A security breach that allowed criminals to gain access to 1,400 confidential credit files at Equifax Canada was a crime waiting to happen, the president of Consumer Federation Canada says.
"This could have been prevented," said Dan Barnabic, whose non-profit consumer advocacy group is lobbying the government to tighten regulations covering credit-reporting agencies.
Mr. Barnabic said that to access the credit reports at a credit-reporting agency such as Equifax, all a criminal needs to do is set up a front operation.
"You open up a business. Register it. Get your licence and get Bell Canada to put a phone in, in your company's name. Then you have all the accreditation you need. You register as a credit-granting business, like a mortgage company, and for a small fee you can start getting files.
"You can get credit information on just about anybody you want. You just need a name and address for someone to request their credit report.
"And with their credit report you get everything -- social insurance number, how much they've paid, how much they owe. You see exactly what someone has . . . It's so easy to obtain, it's amazing."
Equifax told 1,400 consumers earlier this month that their credit reports "were accessed by criminals posing as legitimate credit grantors."
The company said alerts have since been placed on the affected files, so that potential creditors will confirm a consumer's identity before agreeing to a transaction.
Mr. Barnabic said credit grantors are required by law to get written permission from a consumer before they access credit records maintained by companies like Equifax, or TransUnion Canada, the other national credit reporting agency.
But he said credit-reporting agencies trust credit grantors to do what they are required, and usually don't do any further checks themselves.
"We don't know how this crime at Equifax was done," Mr. Barnabic said, "but my guess is, and I'm just speculating, that someone set up [phony]companies, became members [with Equifax]and just started requesting the credit files.
"If they got a dozen people, maybe more, that posed as credit grantors.. . . Now you are armed to get anyone's report, anywhere in Canada. Then you can pull credit reports on anybody . . . that's the scam. That's probably what they did.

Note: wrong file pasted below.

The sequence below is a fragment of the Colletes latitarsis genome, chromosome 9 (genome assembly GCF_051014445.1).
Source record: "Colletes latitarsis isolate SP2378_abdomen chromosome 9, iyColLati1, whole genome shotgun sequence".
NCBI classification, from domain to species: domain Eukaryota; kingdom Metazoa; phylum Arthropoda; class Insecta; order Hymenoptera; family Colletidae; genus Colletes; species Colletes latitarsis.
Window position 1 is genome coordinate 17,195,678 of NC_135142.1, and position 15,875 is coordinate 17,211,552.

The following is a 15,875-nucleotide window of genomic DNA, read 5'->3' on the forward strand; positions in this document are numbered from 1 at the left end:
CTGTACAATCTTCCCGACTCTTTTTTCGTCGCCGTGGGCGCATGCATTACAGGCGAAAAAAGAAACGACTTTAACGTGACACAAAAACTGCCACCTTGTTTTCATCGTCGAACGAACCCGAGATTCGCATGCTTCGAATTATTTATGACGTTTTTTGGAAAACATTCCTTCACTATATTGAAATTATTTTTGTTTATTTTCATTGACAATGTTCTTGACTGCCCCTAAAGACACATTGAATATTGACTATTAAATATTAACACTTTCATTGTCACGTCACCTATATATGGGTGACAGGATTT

"To get 1,400 files, it cost the criminals about $8,000 or $9,000" in access fees.
"It's amazing how easy it would have been. And it may happen again tomorrow in Toronto or Montreal. It's so easy that it's frightening."
Mr. Barnabic said he has been lobbying the federal government and the government of Ontario to bring in regulations that will make that sort of crime harder to commit.
"There are probably thousands of companies that are pulling files without notifying the consumer," he said. "It could be stopped and it should be stopped."
Mr. Barnabic said government officials are aware of his concerns and he's hopeful some new regulations may be coming.
The Equifax case, he said, underscores the need for prompt action.
Rosaleen Citron, president of WhiteHat Security, a company that specializes in protecting electronic data, said while it's not clear yet what happened, the incident is one of the most serious database attacks to happen in Canada.
"We just don't know enough facts, whether this was electronic or physical, or both. You know, was somebody fronting as a proper credit authority or did somebody get into a credit authority and steal their passwords into that [Equifax]system?
"But either way, this is very serious," she said. "There was a lot of effort put into this. They didn't do it for fun. They were out to make money."
The RCMP is investigating the Equifax incident. In a statement, Sergeant John Ward, the force's media spokesman in British Columbia, said the investigation is continuing. He said each person whose credit reports were accessed has been notified by the company.